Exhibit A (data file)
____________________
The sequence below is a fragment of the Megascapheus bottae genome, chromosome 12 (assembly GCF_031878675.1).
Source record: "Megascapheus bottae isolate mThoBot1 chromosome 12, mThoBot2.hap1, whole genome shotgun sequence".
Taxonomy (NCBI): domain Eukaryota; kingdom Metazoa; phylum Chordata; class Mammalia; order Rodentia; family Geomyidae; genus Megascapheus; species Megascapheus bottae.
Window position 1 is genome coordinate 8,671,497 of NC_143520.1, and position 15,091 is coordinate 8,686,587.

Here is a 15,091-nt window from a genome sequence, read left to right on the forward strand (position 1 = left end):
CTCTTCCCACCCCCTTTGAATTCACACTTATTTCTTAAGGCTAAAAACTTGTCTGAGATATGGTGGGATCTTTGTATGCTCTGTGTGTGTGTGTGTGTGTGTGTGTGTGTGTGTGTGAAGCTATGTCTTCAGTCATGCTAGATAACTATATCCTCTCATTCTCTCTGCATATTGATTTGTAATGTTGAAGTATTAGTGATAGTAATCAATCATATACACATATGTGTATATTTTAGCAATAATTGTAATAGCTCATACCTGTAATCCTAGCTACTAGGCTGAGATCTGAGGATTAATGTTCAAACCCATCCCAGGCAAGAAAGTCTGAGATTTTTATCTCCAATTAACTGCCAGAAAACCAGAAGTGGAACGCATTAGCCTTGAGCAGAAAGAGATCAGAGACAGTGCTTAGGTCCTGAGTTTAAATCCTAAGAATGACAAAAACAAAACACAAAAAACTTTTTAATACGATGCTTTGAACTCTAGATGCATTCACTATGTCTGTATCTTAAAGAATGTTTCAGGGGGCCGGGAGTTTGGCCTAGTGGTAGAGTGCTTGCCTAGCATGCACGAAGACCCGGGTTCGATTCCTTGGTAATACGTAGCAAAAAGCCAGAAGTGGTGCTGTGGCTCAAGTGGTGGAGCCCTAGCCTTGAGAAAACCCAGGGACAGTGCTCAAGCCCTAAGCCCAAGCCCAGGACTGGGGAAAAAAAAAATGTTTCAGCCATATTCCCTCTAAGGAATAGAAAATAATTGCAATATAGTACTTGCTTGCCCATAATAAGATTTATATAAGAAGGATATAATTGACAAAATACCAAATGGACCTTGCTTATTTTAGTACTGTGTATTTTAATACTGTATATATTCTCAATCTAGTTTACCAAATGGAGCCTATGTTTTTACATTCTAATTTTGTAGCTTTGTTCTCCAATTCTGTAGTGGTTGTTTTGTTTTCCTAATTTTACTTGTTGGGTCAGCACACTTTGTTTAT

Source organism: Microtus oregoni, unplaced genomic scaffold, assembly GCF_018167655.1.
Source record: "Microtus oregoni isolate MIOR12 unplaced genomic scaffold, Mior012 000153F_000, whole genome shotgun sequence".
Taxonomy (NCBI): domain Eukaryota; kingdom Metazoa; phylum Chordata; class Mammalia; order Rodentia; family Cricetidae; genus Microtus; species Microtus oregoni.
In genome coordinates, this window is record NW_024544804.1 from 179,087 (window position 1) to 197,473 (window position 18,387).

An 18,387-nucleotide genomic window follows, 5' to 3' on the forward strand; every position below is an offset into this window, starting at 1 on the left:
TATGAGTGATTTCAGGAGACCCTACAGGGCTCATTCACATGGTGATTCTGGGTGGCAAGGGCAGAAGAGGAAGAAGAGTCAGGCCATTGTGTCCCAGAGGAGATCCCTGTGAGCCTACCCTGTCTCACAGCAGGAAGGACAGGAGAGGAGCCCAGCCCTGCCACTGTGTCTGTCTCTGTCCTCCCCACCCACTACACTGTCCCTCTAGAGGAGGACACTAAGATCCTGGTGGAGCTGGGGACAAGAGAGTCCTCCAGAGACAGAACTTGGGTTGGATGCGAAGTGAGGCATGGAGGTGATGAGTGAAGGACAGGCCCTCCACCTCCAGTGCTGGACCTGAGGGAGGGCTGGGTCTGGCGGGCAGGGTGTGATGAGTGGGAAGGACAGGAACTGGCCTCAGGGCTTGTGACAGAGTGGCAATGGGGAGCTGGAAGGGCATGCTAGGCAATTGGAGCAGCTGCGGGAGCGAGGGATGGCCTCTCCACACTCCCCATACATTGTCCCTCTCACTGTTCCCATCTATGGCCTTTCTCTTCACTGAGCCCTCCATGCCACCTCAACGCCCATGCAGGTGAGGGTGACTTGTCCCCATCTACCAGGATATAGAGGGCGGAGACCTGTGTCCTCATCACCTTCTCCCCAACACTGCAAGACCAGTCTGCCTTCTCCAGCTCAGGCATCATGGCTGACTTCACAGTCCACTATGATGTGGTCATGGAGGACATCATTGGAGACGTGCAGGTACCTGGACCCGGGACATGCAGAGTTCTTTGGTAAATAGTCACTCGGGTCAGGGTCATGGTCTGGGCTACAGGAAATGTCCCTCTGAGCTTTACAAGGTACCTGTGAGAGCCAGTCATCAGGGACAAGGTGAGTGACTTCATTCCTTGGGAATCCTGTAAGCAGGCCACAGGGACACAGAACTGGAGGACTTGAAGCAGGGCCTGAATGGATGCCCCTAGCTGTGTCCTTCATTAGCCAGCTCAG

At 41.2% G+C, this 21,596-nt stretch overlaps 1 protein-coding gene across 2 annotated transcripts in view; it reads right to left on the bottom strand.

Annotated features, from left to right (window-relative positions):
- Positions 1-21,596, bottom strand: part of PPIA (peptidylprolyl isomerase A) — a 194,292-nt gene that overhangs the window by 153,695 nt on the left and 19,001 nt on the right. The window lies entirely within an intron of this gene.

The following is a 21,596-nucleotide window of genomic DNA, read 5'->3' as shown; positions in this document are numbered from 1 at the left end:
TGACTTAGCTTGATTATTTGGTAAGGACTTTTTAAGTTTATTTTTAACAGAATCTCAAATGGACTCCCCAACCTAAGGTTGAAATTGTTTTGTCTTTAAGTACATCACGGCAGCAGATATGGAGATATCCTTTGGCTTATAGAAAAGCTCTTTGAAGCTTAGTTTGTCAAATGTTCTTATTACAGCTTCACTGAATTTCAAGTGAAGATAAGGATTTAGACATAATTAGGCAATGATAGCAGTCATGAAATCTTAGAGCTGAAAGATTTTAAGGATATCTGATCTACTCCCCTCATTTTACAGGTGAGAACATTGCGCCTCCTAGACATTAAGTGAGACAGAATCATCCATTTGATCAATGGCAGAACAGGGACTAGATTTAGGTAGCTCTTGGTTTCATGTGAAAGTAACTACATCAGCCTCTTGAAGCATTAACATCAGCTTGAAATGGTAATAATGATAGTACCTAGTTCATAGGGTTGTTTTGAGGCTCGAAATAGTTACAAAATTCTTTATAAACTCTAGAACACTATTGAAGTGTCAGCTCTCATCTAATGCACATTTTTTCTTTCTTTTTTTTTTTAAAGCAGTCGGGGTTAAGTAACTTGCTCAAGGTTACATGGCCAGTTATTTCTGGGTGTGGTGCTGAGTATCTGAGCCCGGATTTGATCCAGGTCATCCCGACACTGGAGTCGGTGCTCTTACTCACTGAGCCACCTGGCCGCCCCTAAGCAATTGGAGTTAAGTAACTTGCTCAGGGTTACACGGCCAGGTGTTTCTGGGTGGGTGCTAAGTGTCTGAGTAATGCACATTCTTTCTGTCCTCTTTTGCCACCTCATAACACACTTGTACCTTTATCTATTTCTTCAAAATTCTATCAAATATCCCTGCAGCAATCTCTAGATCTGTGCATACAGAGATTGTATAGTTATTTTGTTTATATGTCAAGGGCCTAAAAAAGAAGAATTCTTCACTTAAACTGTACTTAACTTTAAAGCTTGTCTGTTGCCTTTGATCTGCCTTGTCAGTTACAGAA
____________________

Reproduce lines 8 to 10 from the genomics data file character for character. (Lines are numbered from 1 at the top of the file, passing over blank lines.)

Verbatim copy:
Source record: "Microtus oregoni isolate MIOR12 unplaced genomic scaffold, Mior012 000153F_000, whole genome shotgun sequence".
Taxonomy (NCBI): domain Eukaryota; kingdom Metazoa; phylum Chordata; class Mammalia; order Rodentia; family Cricetidae; genus Microtus; species Microtus oregoni.
In genome coordinates, this window is record NW_024544804.1 from 179,087 (window position 1) to 197,473 (window position 18,387).